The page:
Separate bills unveiled Wednesday by the White House and a senior Senate Democrat would give U.S. prosecutors better tools to fight foreign money laundering, but could pose compliance nightmares for banks, while requiring little new from nonbanks.
The Clinton administration's 40-page bill would correct a number of loopholes and flaws that have bedeviled federal prosecutors in court since 1986, when lawmakers and President Ronald Reagan made money laundering a crime. The legislation was handed out just hours before the Senate wrapped up a two-day hearing on alleged money laundering lapses by private bankers at Citigroup Inc. and other institutions.
"We do not want the United States to become the world's repository of criminal proceeds," said Deputy Treasury Secretary Stuart E. Eizenstat. U.S. banks must be particularly vigilant when dealing with government officials in foreign countries, whose corruption has, he said, undermined social and economic stability across the globe.
Like the administration's bill, anti-laundering legislation introduced today by Sen. Carl Levin, D-Mich., and cosponsored by Sen. Arlen Specter, R-Pa., would empower federal judges to subpoena documents and testimony from foreign banks that maintain a U.S. account and are suspected of laundering proceeds from a crime.
Both anti-laundering bills could have substantial consequences for banks, which would have to make a greater effort to find out where clients got their money and note changes in transaction behavior. It would also become a crime for U.S. banks or foreign banks with U.S. operations to knowingly handle money traceable to corruption or bribery in a foreign government. Neither offense is among the current list of 178 offenses that can trigger money laundering prosecutions.
To comply with this provision, banks would be compelled to determine whether foreign clients were the beneficiaries of such crimes. "There would have to be proof," said Deputy Attorney General Eric Holder, who added that the administration was still working on the question.
But Mr. Eizenstat said checking a foreign client's conviction record -- itself a tough job -- might not qualify as sufficient due diligence. He said something less than conviction might be sufficient to trigger the prohibition.
"That obviously is going to take due diligence on the part of the bank," said one government official who requested anonymity.
Sen. Levin's bill, meanwhile, would make it a crime for a bank to conceal or fake the identity of a customer. Private banks, which provide special services to high-net-worth individuals, would have to be particularly vigilant, given their history of allowing clients to maintain accounts with minimal disclosure.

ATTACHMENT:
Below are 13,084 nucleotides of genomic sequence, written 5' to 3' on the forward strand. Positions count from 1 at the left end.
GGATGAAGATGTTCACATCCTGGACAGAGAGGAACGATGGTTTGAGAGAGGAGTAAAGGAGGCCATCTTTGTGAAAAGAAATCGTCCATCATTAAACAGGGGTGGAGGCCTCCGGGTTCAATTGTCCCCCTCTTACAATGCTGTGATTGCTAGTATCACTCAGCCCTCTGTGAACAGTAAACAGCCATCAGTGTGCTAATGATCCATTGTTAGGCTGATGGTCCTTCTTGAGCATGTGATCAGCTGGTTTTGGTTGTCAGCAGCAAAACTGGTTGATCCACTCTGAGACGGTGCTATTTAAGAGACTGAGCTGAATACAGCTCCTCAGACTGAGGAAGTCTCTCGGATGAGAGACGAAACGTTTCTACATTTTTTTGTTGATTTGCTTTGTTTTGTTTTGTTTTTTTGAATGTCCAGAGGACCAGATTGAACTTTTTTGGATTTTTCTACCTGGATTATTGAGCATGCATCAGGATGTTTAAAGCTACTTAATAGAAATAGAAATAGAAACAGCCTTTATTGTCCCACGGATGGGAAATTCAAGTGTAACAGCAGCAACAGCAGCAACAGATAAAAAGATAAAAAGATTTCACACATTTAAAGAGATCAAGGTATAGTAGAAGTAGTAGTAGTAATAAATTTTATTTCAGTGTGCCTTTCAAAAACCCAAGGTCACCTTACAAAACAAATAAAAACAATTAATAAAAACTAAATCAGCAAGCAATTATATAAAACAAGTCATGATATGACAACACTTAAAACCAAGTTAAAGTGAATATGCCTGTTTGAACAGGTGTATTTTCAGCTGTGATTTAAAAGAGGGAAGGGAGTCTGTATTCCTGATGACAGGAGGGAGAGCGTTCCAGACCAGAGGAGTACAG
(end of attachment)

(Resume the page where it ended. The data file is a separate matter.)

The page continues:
Mr. Eizenstat acknowledged that by focusing on depository institutions -- and not also brokers or other nonbanks -- the administration's bill raises a fairness issue. In the worst-case scenario, he agreed, the legislation could persuade criminals to simply switch their laundering activities from banks to less strictly monitored institutions.
"It's a good question," he said, especially in light of the new financial reform law, which will shatter the barriers between banks, brokers, and insurers. "This is one of the issues we need to look at."
As recently as August -- just months after bank regulators withdrew a controversial "know-your-customer" proposal -- the two anti-laundering bills introduced yesterday might have been laughed, even shouted, out of the halls of Congress.
The know-your-customer rule would have required all banks to determine every customer's identity, income sources, and transaction patterns. It was buried by widespread concerns over customer privacy.
But recent money laundering allegations involving the Bank of New York, Citigroup, and other banking organizations appear to have caused a nearly miraculous change of heart throughout Washington. For example, at least one provision in Sen. Levin's bill -- requiring banks to hand over customer account information and documentation to regulators within 48 hours of a request -- was lifted almost directly from the ill-fated know-your-customer proposal.
Another issue may be at play. For the most part, the two bills introduced Wednesday are narrowly focused on banks' relationships with foreign or well-to-do clients. By contrast, the know-your-customer proposal killed in March would have applied at almost every level of a retail banking operation.
Mr. Eizenstat said a number of lawmakers are interested in sponsoring the White House bill, which they hope to enact in 2000. He called the bill the administration's first concrete accomplishment since issuing an "absolutely mammoth" national money laundering strategy in late September. Mr. Eizenstat and Mr. Holder, who shared the dais at Wednesday's press conference, will discuss their progress at a Feb. 1 presentation before Congress.